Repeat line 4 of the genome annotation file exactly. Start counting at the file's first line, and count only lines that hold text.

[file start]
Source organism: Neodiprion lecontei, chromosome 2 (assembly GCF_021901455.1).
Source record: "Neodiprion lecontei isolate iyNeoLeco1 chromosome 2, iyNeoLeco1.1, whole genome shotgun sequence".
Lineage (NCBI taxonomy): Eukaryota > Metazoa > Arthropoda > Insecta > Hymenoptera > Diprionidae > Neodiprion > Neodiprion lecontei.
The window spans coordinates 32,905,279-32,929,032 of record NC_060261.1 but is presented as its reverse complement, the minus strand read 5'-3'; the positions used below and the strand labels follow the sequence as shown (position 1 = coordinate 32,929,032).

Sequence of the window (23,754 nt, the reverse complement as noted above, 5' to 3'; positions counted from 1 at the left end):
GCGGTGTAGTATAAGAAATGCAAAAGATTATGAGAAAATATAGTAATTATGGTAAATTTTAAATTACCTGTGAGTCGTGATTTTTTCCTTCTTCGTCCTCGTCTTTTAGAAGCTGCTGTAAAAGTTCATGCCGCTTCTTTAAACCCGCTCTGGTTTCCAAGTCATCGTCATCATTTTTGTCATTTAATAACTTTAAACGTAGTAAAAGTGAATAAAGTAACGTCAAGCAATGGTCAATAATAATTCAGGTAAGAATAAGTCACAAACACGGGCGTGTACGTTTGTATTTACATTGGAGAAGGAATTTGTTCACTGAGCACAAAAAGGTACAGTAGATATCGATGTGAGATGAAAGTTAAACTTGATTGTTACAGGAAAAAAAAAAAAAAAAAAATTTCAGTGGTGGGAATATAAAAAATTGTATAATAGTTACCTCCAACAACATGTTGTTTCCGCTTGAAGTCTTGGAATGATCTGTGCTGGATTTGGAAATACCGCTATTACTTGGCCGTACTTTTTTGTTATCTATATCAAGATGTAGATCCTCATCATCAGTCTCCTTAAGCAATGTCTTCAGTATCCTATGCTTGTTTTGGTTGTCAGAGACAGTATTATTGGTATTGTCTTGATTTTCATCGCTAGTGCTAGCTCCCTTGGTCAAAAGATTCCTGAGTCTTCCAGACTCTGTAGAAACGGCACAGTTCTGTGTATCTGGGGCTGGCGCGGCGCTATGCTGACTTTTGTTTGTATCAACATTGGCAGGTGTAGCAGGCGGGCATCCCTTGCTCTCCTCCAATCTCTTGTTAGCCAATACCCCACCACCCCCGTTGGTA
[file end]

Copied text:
The window spans coordinates 32,905,279-32,929,032 of record NC_060261.1 but is presented as its reverse complement, the minus strand read 5'-3'; the positions used below and the strand labels follow the sequence as shown (position 1 = coordinate 32,929,032).